By Hideyuki Sano
TOKYO (Reuters) – Global stocks faced headwinds on Tuesday, stymied by U.S.-China trade frictions while the British pound flirted with 2 1/2-year lows as Prime Minister Boris Johnson indicated he could call an election to block lawmakers’ efforts to avert a no-deal Brexit.
MSCI’s broadest index of Asia-Pacific shares outside Japan () shed 0.3% while Japan’s Nikkei () rose by 0.1%.
China’s mainland shares () were fractionally lower while Hong Kong’s benchmark edged up 0.1% ().
The United States began imposing 15% tariffs on a variety of Chinese goods on Sunday and China began imposing new duties on U.S. crude oil, the latest escalation in their trade war.
Although U.S. President Donald Trump has said both sides would still meet for talks later this month, tensions have shown little sign of abating.
China said on Monday it lodged a complaint against the United States at the World Trade Organization over U.S. import duties, trashing the latest tariff actions as violating the consensus reached by leaders of China and the United States in a meeting in Osaka.
“We have so many problems around the world, starting from the U.S.-China trade war and Brexit. But investors appear to be getting used to be exposed to them,” said Hiroyuki Ueno, senior strategist at Sumitomo Mitsui Trust Asset Management
“No one really thinks Washington and Beijing will solve the issues. But as long as the U.S. economy keeps going, stock prices will have limited downside,” he said.
U.S. manufacturing survey by the Institute for Supply Management (ISM) due at 1400 GMT Tuesday is a major focus for investors.
Although U.S. manufacturing activity has been slowing in recent months, the ISM’s index has so far stayed above 50, pointing to growth in the sector.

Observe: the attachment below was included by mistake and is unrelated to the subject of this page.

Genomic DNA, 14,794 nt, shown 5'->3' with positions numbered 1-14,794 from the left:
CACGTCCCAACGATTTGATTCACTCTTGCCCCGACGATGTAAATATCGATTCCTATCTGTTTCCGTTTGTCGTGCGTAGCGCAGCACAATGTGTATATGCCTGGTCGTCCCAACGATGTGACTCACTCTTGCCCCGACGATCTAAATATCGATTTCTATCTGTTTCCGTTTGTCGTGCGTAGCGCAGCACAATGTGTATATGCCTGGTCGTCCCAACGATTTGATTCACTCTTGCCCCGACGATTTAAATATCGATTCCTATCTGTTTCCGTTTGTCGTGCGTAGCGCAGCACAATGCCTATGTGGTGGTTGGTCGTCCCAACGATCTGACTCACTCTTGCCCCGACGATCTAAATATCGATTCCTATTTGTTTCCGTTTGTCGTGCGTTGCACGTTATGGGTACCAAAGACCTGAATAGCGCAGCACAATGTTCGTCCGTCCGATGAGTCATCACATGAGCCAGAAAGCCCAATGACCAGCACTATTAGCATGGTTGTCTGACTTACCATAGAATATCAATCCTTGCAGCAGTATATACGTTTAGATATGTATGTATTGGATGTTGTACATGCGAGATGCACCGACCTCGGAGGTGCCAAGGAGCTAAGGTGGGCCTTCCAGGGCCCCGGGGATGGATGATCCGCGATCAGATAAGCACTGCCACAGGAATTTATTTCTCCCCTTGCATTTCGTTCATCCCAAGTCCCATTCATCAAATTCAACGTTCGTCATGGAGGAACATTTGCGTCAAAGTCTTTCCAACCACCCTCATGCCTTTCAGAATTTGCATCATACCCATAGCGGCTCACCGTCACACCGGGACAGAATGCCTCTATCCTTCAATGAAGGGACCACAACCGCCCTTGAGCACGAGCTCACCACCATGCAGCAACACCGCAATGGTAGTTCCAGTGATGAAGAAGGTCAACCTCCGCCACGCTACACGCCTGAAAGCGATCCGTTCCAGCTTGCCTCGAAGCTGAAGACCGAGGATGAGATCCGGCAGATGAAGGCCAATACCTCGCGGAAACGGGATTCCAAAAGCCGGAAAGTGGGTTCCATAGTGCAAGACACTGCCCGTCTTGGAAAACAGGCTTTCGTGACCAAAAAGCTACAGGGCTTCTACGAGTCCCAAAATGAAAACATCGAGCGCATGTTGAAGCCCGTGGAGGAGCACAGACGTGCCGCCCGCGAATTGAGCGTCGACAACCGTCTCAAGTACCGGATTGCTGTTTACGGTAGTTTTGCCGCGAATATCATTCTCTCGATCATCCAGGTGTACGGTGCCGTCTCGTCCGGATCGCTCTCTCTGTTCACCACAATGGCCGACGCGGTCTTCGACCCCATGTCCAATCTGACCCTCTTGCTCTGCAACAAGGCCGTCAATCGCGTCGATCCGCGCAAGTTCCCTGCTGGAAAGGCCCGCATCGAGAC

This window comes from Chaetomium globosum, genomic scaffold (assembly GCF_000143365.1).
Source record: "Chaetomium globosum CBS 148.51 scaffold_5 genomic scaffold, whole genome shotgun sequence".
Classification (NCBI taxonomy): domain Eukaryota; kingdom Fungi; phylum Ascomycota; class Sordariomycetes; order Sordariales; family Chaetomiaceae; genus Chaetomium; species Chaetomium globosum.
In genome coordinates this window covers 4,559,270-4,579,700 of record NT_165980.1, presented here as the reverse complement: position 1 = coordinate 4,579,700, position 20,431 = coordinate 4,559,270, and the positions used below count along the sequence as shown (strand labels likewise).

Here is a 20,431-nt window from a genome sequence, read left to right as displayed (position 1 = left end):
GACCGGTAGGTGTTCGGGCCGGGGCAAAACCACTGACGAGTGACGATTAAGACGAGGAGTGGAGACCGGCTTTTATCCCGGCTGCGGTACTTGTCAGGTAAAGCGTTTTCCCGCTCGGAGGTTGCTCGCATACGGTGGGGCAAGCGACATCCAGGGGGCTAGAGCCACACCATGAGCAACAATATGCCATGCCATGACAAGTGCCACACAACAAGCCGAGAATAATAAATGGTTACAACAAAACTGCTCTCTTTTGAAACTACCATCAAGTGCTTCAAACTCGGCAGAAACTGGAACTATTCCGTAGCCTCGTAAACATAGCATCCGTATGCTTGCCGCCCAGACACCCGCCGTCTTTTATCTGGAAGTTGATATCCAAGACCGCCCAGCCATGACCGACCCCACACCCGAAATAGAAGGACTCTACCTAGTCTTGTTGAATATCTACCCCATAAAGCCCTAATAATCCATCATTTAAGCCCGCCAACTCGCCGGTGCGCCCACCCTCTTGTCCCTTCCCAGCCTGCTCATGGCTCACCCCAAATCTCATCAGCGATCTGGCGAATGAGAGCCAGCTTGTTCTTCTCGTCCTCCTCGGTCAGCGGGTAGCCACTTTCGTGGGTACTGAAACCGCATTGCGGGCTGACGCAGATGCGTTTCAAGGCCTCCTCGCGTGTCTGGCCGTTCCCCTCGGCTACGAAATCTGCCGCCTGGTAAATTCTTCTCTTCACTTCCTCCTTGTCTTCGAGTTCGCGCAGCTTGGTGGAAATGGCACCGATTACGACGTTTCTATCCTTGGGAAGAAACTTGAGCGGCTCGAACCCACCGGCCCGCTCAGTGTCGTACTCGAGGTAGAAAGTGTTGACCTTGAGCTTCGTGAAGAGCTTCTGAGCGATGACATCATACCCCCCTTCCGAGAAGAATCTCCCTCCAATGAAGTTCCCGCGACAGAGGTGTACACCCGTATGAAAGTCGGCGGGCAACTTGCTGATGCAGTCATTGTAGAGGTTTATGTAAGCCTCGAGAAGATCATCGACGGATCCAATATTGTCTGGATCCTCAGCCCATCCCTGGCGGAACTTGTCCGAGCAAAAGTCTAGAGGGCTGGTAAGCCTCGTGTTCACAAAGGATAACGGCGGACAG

U.S. bond yields rose a tad on profit-taking after a market holiday in the United States on Monday.
The 10-year U.S. Treasuries yield rose 2.5 basis points to 1.532% (), off a three-year low of 1.443% touched last week. The yield dropped 51.5 basis points last month, the biggest monthly drop since August 2011.
In the currency market, sterling dipped 0.25% to $1.2030
Prime Minister Johnson implicitly warned lawmakers on Monday that he would seek an election on Oct 14 if they tied his hands on Brexit, ruling out ever countenancing a further delay to Britain’s departure from the European Union.
“Depending on further developments in UK politics, the pound could see sharp moves in the coming week or two. We think it could fall to as low as $1.13 this month,” said Sumino Kamei, senior currency strategist at MUFG Bank.
Uncertainties over Brexit have already hit the UK economy, with survey by the IHS Markit/CIPS showing British manufacturing contracted last month at the fastest rate in seven years.
The picture is not much better in Europe, and the European Central Bank is widely expected to cut interest rates further into negative levels next week to cushion the blow, pressuring the euro.
The common currency fell 0.25% to a two-year low of $1.0939 (). The two-year German government bond yield has dipped to minus 0.919% on Monday, near its record low around minus 0.964% hit in early 2017.
The offshore dropped to a record low of 7.1975 per dollar
The Reserve Bank of Australia is expected to keep its policy on hold on Tuesday, though many market players anticipated an interest rate cut next month.
Argentine bond prices fell to record lows on Monday and the official and black market pesos diverged after the country imposed capital controls in a bid to stem a currency rout that is sharpening the risk of default.
Oil prices were also dented by concerns over the trade war. U.S. West Texas Intermediate (WTI) crude () lost 0.31% to $54.93 per barrel. International benchmark Brent futures () rose 0.15% to $58.75 per barrel.
(The story removes extraneous letters from third paragraph.)